The philosophical courage for artists to create requires cultures to have enough collective courage to support creators. The creative team of BR2049 helmed by director Denis Villeneuve created a fully realized world, created down to minute detail. They also created a vital, thrilling work of art.
We’re all awash in tidal waves of information, yet there’s rarely a sense of anything being a surprise anymore. There’s just an endless stream of “have you gotten to it, yet?”, and that’s not even close to knowing about something awesome that others may not have yet found.
You’re always taking stock of your past, the decisions you’ve made that got you to this moment, and you wonder if you’re on a trajectory that’s still climbing or already settled sneakily into a long slow descent. You look back to look forward.
When a creative person or team will only accept the absolute best, the one-and-only solution for solving an aesthetic problem, the project is destined or a bumpy ride and the chances of overall success go down.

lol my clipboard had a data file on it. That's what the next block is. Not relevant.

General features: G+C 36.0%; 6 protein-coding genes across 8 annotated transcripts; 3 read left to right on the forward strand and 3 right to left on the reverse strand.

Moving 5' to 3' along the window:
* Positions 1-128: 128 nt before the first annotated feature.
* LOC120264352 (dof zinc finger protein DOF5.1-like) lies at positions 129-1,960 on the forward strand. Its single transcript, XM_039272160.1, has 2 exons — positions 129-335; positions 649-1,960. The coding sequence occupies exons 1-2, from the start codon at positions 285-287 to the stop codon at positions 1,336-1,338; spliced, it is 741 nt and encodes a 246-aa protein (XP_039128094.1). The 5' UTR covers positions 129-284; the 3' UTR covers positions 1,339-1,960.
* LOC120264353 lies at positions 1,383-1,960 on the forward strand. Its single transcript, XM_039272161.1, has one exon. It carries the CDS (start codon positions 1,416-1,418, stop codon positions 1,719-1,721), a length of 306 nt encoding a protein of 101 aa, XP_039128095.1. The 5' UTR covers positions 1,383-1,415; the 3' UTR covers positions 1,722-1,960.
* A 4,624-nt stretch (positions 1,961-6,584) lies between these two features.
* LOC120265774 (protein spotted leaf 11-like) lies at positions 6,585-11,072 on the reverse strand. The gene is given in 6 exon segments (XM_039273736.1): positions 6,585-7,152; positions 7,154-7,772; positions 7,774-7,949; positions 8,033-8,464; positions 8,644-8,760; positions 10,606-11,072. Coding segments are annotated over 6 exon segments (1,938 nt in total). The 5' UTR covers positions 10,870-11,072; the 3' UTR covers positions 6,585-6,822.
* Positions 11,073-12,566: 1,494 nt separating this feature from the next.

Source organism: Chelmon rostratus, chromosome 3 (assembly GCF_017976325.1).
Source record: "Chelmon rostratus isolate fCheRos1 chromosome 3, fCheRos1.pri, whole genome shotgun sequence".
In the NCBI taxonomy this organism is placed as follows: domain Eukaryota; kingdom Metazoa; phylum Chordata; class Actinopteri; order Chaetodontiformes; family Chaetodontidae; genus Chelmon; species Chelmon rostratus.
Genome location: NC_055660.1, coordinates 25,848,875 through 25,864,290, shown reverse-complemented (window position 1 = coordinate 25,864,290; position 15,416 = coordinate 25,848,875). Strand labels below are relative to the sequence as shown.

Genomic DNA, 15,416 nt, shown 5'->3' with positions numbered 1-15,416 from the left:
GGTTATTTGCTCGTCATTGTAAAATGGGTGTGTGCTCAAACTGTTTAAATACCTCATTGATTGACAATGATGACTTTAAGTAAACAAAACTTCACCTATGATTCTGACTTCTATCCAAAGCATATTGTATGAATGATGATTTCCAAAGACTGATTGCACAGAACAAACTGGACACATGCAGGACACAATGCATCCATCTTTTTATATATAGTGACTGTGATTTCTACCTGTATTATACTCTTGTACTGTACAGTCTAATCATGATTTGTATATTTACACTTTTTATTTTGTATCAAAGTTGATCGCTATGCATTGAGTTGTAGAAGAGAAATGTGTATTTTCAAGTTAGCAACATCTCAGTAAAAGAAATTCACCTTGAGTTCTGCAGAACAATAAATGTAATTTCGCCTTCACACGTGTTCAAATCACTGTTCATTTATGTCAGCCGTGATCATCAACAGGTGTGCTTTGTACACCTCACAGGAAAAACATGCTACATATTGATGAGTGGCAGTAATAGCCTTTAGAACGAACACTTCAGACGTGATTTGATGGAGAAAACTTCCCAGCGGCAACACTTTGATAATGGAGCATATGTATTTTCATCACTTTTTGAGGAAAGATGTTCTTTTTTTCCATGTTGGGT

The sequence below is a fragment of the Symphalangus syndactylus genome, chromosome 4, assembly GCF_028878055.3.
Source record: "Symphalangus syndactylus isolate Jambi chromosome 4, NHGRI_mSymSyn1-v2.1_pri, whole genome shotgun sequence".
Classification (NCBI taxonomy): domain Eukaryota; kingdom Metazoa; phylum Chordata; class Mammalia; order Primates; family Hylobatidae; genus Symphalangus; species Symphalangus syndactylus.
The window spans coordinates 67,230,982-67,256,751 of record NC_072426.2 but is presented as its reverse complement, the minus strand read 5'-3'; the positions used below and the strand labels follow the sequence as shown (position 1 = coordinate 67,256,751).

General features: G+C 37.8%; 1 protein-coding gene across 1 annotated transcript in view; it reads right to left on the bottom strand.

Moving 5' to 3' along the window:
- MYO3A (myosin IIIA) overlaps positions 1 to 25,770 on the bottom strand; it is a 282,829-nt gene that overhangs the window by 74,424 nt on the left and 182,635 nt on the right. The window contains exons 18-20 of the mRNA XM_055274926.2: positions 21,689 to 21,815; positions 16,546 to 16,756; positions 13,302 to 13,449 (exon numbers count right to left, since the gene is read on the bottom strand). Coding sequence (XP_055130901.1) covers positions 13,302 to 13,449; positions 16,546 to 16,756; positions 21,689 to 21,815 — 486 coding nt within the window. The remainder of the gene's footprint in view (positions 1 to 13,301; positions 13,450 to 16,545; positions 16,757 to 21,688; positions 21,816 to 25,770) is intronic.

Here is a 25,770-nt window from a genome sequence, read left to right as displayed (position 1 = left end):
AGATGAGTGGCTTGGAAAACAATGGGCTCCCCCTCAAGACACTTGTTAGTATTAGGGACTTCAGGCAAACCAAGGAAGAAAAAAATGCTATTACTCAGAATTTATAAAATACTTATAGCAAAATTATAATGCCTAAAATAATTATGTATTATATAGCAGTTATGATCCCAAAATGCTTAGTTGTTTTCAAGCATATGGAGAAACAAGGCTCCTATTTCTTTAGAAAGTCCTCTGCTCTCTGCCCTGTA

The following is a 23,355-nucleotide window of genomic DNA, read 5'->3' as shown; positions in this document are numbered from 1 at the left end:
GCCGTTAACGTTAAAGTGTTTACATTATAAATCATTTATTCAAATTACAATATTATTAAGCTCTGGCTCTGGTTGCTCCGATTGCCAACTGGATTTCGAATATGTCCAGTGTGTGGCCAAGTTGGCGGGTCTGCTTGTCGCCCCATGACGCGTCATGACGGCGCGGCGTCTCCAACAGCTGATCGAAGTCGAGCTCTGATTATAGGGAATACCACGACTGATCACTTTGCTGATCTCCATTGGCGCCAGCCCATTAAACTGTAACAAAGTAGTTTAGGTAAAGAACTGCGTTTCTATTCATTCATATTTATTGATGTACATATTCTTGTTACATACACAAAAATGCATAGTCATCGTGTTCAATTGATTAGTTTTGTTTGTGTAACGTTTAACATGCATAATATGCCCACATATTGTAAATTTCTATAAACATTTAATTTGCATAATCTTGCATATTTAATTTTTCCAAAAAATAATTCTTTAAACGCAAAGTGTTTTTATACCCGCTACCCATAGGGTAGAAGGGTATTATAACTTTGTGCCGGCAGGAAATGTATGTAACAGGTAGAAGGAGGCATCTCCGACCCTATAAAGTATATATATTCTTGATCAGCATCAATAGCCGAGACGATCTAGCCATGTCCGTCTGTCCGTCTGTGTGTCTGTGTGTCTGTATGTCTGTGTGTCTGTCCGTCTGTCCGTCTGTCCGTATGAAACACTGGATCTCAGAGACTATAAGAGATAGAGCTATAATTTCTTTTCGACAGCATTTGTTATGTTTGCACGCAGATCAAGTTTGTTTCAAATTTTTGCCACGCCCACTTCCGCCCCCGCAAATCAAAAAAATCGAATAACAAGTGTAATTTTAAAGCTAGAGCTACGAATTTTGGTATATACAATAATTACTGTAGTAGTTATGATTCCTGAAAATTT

Science needs the arts and arts needs the sciences. More to the point, greater culture needs healthy conditions for both. Without the arts and sciences thriving simultaneously, culture can never be more than a day-to-day monotony, without purpose.
Beginners mind facilitates clarity of vision because the viewer makes observations with a clear field of sight. It’s the ability to let go of what you know, to trust that it will still be there when you need it, but to not let it get in the way of seeing something as if it were the first time.
I worry that the story of how it got there and all of the many decisions that brought it into being—who designed it, who manufactured it, who shipped it, sold it, took it home, wore it, and ultimately hung it up for perpetuity might never be told.
No doubt it's cool to dive safely with sharks in a shark cage simply by wearing VR goggles, but after a few of these video translocations, a viewer has to wonder, “What else can it do? Can it tell me a story?”